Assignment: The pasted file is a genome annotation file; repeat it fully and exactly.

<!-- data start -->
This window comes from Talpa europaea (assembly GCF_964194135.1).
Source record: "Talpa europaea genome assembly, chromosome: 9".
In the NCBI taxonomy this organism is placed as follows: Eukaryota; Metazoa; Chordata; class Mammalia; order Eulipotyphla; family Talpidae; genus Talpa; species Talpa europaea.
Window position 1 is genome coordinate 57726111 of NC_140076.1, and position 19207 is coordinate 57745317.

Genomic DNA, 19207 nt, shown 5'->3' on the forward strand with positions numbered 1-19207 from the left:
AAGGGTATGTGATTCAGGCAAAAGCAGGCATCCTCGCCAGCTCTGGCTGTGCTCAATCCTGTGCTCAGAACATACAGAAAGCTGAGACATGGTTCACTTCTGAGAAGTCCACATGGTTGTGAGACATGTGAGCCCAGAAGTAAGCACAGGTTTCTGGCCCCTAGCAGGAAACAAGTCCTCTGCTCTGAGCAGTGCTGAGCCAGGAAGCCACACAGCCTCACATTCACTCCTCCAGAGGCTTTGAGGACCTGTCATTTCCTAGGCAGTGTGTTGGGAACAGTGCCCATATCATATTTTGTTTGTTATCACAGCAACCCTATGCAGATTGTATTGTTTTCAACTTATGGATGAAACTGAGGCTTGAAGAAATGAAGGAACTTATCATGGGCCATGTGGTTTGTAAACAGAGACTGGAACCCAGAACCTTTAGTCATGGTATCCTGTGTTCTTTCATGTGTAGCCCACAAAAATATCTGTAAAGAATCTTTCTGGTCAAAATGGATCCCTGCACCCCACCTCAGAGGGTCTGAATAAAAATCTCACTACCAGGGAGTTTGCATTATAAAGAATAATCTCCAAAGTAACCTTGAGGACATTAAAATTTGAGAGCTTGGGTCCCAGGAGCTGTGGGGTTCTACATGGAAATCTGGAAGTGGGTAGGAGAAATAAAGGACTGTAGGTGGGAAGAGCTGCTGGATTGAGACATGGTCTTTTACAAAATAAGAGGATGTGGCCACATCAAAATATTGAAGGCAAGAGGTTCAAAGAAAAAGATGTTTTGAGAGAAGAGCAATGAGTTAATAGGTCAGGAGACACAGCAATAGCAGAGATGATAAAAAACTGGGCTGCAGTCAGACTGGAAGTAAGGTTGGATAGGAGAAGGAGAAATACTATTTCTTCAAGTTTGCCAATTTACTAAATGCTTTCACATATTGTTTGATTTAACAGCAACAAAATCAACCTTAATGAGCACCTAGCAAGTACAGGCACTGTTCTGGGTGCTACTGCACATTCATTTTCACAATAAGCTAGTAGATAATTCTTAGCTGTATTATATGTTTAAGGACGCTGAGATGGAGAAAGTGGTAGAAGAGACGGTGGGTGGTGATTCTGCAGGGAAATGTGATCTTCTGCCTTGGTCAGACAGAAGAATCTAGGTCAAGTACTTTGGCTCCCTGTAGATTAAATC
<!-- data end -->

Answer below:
This window comes from Talpa europaea (assembly GCF_964194135.1).
Source record: "Talpa europaea genome assembly, chromosome: 9".
In the NCBI taxonomy this organism is placed as follows: Eukaryota; Metazoa; Chordata; class Mammalia; order Eulipotyphla; family Talpidae; genus Talpa; species Talpa europaea.
Window position 1 is genome coordinate 57726111 of NC_140076.1, and position 19207 is coordinate 57745317.

Genomic DNA, 19207 nt, shown 5'->3' on the forward strand with positions numbered 1-19207 from the left:
AAGGGTATGTGATTCAGGCAAAAGCAGGCATCCTCGCCAGCTCTGGCTGTGCTCAATCCTGTGCTCAGAACATACAGAAAGCTGAGACATGGTTCACTTCTGAGAAGTCCACATGGTTGTGAGACATGTGAGCCCAGAAGTAAGCACAGGTTTCTGGCCCCTAGCAGGAAACAAGTCCTCTGCTCTGAGCAGTGCTGAGCCAGGAAGCCACACAGCCTCACATTCACTCCTCCAGAGGCTTTGAGGACCTGTCATTTCCTAGGCAGTGTGTTGGGAACAGTGCCCATATCATATTTTGTTTGTTATCACAGCAACCCTATGCAGATTGTATTGTTTTCAACTTATGGATGAAACTGAGGCTTGAAGAAATGAAGGAACTTATCATGGGCCATGTGGTTTGTAAACAGAGACTGGAACCCAGAACCTTTAGTCATGGTATCCTGTGTTCTTTCATGTGTAGCCCACAAAAATATCTGTAAAGAATCTTTCTGGTCAAAATGGATCCCTGCACCCCACCTCAGAGGGTCTGAATAAAAATCTCACTACCAGGGAGTTTGCATTATAAAGAATAATCTCCAAAGTAACCTTGAGGACATTAAAATTTGAGAGCTTGGGTCCCAGGAGCTGTGGGGTTCTACATGGAAATCTGGAAGTGGGTAGGAGAAATAAAGGACTGTAGGTGGGAAGAGCTGCTGGATTGAGACATGGTCTTTTACAAAATAAGAGGATGTGGCCACATCAAAATATTGAAGGCAAGAGGTTCAAAGAAAAAGATGTTTTGAGAGAAGAGCAATGAGTTAATAGGTCAGGAGACACAGCAATAGCAGAGATGATAAAAAACTGGGCTGCAGTCAGACTGGAAGTAAGGTTGGATAGGAGAAGGAGAAATACTATTTCTTCAAGTTTGCCAATTTACTAAATGCTTTCACATATTGTTTGATTTAACAGCAACAAAATCAACCTTAATGAGCACCTAGCAAGTACAGGCACTGTTCTGGGTGCTACTGCACATTCATTTTCACAATAAGCTAGTAGATAATTCTTAGCTGTATTATATGTTTAAGGACGCTGAGATGGAGAAAGTGGTAGAAGAGACGGTGGGTGGTGATTCTGCAGGGAAATGTGATCTTCTGCCTTGGTCAGACAGAAGAATCTAGGTCAAGTACTTTGGCTCCCTGTAGATTAAATC